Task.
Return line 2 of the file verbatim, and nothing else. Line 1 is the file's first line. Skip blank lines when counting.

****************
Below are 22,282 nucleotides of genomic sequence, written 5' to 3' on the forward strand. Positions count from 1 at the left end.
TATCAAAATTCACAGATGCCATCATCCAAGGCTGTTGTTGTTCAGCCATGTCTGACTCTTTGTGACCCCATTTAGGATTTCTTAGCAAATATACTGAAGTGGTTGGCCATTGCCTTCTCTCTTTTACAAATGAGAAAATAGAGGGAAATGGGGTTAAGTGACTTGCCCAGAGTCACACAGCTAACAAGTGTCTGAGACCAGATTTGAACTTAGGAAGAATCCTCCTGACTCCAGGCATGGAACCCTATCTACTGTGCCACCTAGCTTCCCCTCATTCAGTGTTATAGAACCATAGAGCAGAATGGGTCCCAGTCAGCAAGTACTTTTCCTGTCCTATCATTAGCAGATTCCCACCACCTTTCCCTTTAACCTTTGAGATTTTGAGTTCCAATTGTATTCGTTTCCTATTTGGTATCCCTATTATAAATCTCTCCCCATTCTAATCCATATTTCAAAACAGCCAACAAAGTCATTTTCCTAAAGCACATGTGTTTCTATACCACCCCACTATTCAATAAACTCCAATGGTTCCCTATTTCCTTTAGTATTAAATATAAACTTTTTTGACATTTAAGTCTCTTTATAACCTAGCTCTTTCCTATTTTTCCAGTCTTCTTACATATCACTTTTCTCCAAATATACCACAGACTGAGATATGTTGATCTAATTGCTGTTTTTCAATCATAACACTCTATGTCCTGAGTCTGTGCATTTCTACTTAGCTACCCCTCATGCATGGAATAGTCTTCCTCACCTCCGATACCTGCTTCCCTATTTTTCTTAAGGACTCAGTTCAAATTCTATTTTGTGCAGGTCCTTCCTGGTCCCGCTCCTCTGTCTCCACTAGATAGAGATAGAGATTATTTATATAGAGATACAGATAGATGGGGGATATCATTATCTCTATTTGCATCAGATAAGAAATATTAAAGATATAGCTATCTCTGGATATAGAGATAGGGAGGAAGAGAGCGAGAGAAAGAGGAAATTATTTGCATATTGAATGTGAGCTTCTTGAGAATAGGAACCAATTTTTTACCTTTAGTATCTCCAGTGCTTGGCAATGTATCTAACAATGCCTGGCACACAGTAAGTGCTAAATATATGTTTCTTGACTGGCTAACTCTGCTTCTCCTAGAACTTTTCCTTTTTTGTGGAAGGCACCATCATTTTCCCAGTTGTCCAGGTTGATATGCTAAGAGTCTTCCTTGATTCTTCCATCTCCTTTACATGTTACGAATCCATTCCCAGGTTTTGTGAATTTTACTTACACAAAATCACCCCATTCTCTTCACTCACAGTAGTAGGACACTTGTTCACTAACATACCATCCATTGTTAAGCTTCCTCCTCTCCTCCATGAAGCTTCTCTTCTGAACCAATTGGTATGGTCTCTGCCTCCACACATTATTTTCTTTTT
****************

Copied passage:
TATCAAAATTCACAGATGCCATCATCCAAGGCTGTTGTTGTTCAGCCATGTCTGACTCTTTGTGACCCCATTTAGGATTTCTTAGCAAATATACTGAAGTGGTTGGCCATTGCCTTCTCTCTTTTACAAATGAGAAAATAGAGGGAAATGGGGTTAAGTGACTTGCCCAGAGTCACACAGCTAACAAGTGTCTGAGACCAGATTTGAACTTAGGAAGAATCCTCCTGACTCCAGGCATGGAACCCTATCTACTGTGCCACCTAGCTTCCCCTCATTCAGTGTTATAGAACCATAGAGCAGAATGGGTCCCAGTCAGCAAGTACTTTTCCTGTCCTATCATTAGCAGATTCCCACCACCTTTCCCTTTAACCTTTGAGATTTTGAGTTCCAATTGTATTCGTTTCCTATTTGGTATCCCTATTATAAATCTCTCCCCATTCTAATCCATATTTCAAAACAGCCAACAAAGTCATTTTCCTAAAGCACATGTGTTTCTATACCACCCCACTATTCAATAAACTCCAATGGTTCCCTATTTCCTTTAGTATTAAATATAAACTTTTTTGACATTTAAGTCTCTTTATAACCTAGCTCTTTCCTATTTTTCCAGTCTTCTTACATATCACTTTTCTCCAAATATACCACAGACTGAGATATGTTGATCTAATTGCTGTTTTTCAATCATAACACTCTATGTCCTGAGTCTGTGCATTTCTACTTAGCTACCCCTCATGCATGGAATAGTCTTCCTCACCTCCGATACCTGCTTCCCTATTTTTCTTAAGGACTCAGTTCAAATTCTATTTTGTGCAGGTCCTTCCTGGTCCCGCTCCTCTGTCTCCACTAGATAGAGATAGAGATTATTTATATAGAGATACAGATAGATGGGGGATATCATTATCTCTATTTGCATCAGATAAGAAATATTAAAGATATAGCTATCTCTGGATATAGAGATAGGGAGGAAGAGAGCGAGAGAAAGAGGAAATTATTTGCATATTGAATGTGAGCTTCTTGAGAATAGGAACCAATTTTTTACCTTTAGTATCTCCAGTGCTTGGCAATGTATCTAACAATGCCTGGCACACAGTAAGTGCTAAATATATGTTTCTTGACTGGCTAACTCTGCTTCTCCTAGAACTTTTCCTTTTTTGTGGAAGGCACCATCATTTTCCCAGTTGTCCAGGTTGATATGCTAAGAGTCTTCCTTGATTCTTCCATCTCCTTTACATGTTACGAATCCATTCCCAGGTTTTGTGAATTTTACTTACACAAAATCACCCCATTCTCTTCACTCACAGTAGTAGGACACTTGTTCACTAACATACCATCCATTGTTAAGCTTCCTCCTCTCCTCCATGAAGCTTCTCTTCTGAACCAATTGGTATGGTCTCTGCCTCCACACATTATTTTCTTTTT